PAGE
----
Okay, here’s some updated information from our chief engineer, Jarrett Liddicoat.
“First off, we ARE on the air, and many are getting us now on VHF channel 7 for digital that were never getting us before. However, we have traded that success for a lot of issues with viewers that use indoor antennas. The lower the channel number, the better it travels, but that also means it can bounce around more and create something called “multipath”. In the analog world, those would show up as a ghosted image, but in digital, these tend to freak out DTV tuners. The early boxes from a few years ago had big issues with this, even in UHF, and they improved things as time went on. In fact, these latest converter boxes should do a better job at rejecting multipath than some TV’s with built in tuners, since those old TV’s use the older chipsets still.
Despite those advances though, we are struggling with callers with simple indoor antennas, including those with VHF rabbit ears, that can not lock onto KWWL-DT now that it is a VHF signal. The issue is that our signal is bouncing around inside their home more and confusing things. We have found a couple things that may help, although everyone’s situation may be a bit different:
-First, have the viewer do a complete SYSTEM OR FACTORY RESET on their converter box or tuner if possible. Most of them have that option in the settings page, and that helps clear our some information that is hanging these systems up. You can make sure that they have done a complete RESCAN… not just a channel addition.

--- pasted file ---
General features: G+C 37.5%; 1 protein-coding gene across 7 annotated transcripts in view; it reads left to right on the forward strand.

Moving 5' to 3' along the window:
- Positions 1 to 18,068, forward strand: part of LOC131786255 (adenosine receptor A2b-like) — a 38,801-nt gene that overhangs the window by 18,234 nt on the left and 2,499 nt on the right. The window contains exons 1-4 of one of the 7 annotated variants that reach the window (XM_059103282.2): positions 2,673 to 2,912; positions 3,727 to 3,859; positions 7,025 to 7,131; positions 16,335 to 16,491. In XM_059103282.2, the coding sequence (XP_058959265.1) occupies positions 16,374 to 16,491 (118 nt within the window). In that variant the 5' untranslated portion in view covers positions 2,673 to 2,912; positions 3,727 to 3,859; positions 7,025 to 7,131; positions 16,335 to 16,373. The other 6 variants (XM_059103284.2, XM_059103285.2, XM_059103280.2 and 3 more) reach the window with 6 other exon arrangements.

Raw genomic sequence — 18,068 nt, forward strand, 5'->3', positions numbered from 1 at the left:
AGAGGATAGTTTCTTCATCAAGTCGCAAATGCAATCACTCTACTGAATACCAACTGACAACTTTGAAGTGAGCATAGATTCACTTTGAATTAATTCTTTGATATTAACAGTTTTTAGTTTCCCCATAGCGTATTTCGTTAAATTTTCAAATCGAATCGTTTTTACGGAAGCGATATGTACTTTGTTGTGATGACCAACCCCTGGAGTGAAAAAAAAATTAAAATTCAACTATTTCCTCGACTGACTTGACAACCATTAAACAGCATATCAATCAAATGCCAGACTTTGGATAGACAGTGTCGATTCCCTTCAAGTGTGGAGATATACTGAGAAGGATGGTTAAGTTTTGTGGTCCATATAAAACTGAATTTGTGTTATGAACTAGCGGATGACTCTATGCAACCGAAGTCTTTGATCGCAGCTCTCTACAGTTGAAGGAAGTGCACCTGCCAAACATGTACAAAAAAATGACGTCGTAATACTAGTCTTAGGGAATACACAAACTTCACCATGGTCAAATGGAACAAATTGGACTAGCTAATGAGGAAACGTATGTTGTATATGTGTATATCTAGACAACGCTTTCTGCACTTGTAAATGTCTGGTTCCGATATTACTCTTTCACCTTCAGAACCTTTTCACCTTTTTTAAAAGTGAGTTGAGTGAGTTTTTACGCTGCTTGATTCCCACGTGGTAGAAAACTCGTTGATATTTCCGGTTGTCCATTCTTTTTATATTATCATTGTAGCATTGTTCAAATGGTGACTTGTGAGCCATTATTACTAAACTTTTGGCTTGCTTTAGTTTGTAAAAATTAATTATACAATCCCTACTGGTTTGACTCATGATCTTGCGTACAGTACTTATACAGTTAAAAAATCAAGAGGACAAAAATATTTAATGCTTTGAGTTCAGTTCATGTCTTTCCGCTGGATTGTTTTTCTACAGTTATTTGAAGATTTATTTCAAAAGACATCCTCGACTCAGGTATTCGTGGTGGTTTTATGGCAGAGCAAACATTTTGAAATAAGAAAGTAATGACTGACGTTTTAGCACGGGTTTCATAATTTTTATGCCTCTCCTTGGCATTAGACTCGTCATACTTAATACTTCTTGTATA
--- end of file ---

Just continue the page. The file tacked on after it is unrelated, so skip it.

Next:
-Second, the rabbit ears should only be extended about 17” or so (about half way). All that rabbit ears do is try to match the ¼ wavelength of of the frequency. We are measured at 16.996 inches. Having the ears the correct length so that they are a match to our frequency helps matters.
-Third, antenna position. You want them like a “V” typically facing the Rowley area. Ideally, you should place it right against a window or even outside if possible to see if you can lock it in. This gives the antenna one really strong signal to better lock on to instead of having the extra noise confuse it.
-Fourth, if you antenna (indoor or outdoor) does not have an obvious VHF antenna, like rabbit ears, it may not have one at all. We have found some very misleading marketing out there with antennas that claim to handle both UHF and VHF, when in reality, they are only UHF antennas. We are still researching some recommendations for good antennas to do the job. One indoor unit that claims to reject multipath well is the Winegard SS-3000. Unfortunately, it is really only available online or through an antenna retailer (not at the major retailer).”
On that note, Winegard Antenna has graciously agreed to help some of our viewers. They are local antenna experts and can help guide you through the confusing process of choosing and installing the correct antenna. Their number is 866-454-7566.
Feel free to leave tips or ideas as comments here. Or you can e-mail me.